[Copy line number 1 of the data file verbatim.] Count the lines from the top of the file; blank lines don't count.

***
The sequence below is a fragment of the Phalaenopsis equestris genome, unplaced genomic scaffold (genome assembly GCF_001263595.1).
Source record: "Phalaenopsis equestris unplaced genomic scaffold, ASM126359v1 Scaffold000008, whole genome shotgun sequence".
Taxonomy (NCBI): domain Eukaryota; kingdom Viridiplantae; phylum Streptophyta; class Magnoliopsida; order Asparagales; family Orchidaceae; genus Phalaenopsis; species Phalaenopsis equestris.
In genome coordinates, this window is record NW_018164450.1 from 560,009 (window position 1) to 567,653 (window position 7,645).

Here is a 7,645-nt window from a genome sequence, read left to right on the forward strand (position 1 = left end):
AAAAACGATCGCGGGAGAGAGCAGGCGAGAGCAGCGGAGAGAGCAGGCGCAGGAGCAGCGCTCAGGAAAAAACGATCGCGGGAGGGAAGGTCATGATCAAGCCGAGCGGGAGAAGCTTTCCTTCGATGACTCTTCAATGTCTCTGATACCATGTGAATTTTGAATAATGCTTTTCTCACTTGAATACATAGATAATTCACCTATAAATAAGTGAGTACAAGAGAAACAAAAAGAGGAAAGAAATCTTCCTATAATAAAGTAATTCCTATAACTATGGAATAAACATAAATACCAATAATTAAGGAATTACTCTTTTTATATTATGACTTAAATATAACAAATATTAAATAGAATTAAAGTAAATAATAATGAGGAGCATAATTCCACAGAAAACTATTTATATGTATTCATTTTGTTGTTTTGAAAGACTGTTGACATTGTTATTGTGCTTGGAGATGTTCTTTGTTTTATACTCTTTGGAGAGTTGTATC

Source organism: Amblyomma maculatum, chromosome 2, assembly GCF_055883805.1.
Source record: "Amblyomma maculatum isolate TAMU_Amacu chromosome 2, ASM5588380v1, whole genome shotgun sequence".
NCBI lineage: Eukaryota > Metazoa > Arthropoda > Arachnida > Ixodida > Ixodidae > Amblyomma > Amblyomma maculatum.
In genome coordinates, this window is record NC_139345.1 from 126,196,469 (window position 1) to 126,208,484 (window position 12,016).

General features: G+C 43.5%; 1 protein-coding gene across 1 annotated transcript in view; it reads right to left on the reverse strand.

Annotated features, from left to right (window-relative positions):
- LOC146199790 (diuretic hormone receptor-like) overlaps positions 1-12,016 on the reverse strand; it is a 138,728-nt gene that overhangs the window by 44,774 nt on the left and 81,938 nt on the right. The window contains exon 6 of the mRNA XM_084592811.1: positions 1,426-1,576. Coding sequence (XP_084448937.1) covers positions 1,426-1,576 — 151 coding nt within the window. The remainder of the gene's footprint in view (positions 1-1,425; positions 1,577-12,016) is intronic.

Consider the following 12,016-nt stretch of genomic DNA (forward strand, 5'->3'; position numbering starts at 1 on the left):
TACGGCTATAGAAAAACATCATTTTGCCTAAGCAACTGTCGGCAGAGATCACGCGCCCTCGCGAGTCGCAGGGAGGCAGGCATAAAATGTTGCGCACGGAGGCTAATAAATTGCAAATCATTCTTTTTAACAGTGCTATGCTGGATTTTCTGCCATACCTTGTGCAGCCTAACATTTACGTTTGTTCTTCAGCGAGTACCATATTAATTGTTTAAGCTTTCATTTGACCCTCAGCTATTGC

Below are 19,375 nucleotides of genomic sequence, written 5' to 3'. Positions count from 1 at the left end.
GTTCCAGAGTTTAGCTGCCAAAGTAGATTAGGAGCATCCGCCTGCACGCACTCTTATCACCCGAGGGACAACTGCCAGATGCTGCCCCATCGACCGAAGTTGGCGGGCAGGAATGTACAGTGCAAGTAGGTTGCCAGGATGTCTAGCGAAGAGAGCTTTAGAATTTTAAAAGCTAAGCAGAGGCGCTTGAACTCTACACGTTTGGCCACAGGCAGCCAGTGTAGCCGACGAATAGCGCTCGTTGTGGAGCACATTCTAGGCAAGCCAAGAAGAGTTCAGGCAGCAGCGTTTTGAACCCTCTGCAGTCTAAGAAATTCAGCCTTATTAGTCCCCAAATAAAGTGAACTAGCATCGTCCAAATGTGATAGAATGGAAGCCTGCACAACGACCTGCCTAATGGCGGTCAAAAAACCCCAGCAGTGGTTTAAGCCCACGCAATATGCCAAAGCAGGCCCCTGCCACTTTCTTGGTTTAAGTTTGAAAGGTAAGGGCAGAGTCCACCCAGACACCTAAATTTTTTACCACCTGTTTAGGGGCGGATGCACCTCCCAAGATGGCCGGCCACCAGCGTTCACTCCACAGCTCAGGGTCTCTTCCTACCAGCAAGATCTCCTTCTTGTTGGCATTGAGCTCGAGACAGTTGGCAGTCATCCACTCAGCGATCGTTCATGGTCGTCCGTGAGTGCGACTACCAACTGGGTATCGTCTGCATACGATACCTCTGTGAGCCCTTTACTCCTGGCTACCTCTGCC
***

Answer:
The sequence below is a fragment of the Phalaenopsis equestris genome, unplaced genomic scaffold (genome assembly GCF_001263595.1).